Here’s a round up of some of the best comics we’ve seen online recently. If we missed something, let us know in the comments below.
Comics writer/editor Alex de Campi declared Aug. 28 to be “Nice Day Wanda,” a day when only good things happen to Marvel’s Scarlet Witch. If you’re familiar with the Scarlet Witch’s comic book history, you know that things don’t always go well for her — she’s accidentally destroying the Avengers one day, eliminating mutants the next, finding out her kids aren’t real, watching her husband lose his feelings … #NiceDayWanda was long overdue. To celebrate, de Campi worked with several artist on short comics where “nothing bad happens to the Scarlet Witch.”
The short four-panel comics are very cute, and feature Wanda doing things like yoga, helping kids retrieve lost balloons and, my favorite, playing Dungeons & Dragons with some of the Avengers (in a comic featuring art by Christopher Peterson and Dee Cunniffe). You can see all the comics on Twitter.
(Also, I’d love to see the end of the Avengers’ D&D session … does Black Widow actually free the cat? I need to know.)
Dan Piraro, creator of the brilliant one-panel gag strip Bizarro, has launched a webcomic called Peyote Cowboy. It’s about a desperate cowboy trying to protect his son, and in their search for food he accidentally eats some peyote. Then things get weird, as the son disappears and the cowboy seeks him out.
While Bizarro can be bizarre at times, it’s all contained in a quick, single panel. With this, Piraro is really letting his creativity fly — while at the same time grabbing your heart in what’s essentially the story of a father looking for his son.
While the comic is free to read online, Piraro has set up a Patreon site where you can donate to support its creation.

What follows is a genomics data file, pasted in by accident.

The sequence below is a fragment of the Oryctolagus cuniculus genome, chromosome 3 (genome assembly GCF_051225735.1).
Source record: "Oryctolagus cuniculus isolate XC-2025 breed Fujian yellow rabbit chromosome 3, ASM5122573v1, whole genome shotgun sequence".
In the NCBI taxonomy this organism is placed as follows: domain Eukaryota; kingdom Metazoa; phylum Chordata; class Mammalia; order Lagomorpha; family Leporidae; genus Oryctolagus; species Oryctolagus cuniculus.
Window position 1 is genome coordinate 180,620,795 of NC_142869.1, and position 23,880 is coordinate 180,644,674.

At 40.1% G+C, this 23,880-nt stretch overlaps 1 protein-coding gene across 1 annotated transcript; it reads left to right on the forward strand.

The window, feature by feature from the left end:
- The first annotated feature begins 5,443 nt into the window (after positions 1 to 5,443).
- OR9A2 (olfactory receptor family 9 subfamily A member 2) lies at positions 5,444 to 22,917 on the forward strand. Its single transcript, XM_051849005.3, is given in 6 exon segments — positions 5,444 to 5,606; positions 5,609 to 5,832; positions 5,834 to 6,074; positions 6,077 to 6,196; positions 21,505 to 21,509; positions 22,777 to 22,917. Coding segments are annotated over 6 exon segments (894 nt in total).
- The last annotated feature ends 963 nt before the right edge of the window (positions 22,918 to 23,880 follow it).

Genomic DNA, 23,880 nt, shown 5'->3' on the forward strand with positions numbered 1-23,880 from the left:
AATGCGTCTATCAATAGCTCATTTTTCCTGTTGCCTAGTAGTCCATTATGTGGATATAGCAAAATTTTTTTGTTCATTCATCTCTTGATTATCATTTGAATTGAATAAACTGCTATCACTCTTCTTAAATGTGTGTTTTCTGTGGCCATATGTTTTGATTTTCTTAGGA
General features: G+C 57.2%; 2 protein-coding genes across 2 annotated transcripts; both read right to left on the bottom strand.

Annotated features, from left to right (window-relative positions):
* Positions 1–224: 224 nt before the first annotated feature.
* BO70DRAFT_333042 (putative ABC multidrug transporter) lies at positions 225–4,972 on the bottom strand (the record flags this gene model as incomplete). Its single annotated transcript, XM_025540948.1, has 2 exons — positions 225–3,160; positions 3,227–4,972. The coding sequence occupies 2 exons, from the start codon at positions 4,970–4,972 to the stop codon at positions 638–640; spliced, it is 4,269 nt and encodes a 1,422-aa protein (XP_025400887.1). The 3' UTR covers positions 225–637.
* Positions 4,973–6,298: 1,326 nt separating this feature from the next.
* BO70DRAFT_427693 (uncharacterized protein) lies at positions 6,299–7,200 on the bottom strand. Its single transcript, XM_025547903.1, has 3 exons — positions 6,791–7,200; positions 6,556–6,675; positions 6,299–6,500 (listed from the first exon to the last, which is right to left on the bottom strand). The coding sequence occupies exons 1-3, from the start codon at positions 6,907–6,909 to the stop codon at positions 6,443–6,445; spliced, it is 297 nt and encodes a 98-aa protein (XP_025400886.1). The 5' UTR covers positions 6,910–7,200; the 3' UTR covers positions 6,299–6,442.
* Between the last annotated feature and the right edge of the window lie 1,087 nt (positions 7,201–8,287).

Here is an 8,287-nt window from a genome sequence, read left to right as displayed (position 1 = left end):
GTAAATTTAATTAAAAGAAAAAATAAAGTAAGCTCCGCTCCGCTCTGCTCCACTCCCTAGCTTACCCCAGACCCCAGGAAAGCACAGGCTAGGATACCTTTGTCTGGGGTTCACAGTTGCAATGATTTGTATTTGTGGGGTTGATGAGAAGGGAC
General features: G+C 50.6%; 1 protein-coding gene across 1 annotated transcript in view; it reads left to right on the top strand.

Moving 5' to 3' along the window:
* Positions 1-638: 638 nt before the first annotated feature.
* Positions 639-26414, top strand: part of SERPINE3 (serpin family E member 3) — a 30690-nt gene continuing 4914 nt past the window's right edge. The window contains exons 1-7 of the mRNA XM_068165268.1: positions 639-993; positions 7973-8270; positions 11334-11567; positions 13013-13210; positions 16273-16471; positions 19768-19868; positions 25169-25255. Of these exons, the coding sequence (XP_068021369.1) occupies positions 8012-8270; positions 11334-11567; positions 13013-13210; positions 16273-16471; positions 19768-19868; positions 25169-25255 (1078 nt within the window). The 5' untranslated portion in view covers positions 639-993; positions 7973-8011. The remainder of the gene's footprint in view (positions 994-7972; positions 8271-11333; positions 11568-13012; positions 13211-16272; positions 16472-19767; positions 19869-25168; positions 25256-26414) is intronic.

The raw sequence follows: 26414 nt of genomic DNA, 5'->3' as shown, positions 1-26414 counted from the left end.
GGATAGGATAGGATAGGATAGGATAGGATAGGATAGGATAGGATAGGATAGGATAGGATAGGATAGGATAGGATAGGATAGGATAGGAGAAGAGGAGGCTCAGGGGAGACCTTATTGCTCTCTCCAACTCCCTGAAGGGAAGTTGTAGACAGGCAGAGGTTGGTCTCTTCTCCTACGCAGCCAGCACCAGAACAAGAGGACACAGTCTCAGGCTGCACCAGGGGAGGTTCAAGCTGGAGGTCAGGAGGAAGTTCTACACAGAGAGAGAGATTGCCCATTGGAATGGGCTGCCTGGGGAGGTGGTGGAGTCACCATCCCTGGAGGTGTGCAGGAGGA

We’ve spotlighted a lot of COVID-19 related comics over the last few months, but this recent one from the Los Angeles Times is a bit different — in it, cartoonist Kevin C. Pyle compares our current times to Albert Camus’ 1947 novel The Plague.
I thought I’d end this edition by spotlighting some webcomics that took home awards this weekend. First up is Witchy by Ariel Ries, which won the Ignatz Award yesterday for “Outstanding Online Comic.” Here’s a description:
Witchy is an ongoing webcomic about the young witch Nyneve, who is haunted by the death of her father and the threat the Witch Guard poses to her own life. When conscription rolls around, Nyneve has a choice to make; join the institution complicit in her father’s death, or stand up for her ideals?
The first volume of Witchy is also available in print.
And during the Reuben Awards presentation yesterday, Alec Longstreth’s Isle of Elsi won the award for “Online Comics – Long Form” in the NCS divisional awards. It’s a free, all-ages fantasy webcomic featuring magic, shady bad guys and talking dragons. You can find out more about Longstreth and order some of his comics on his website.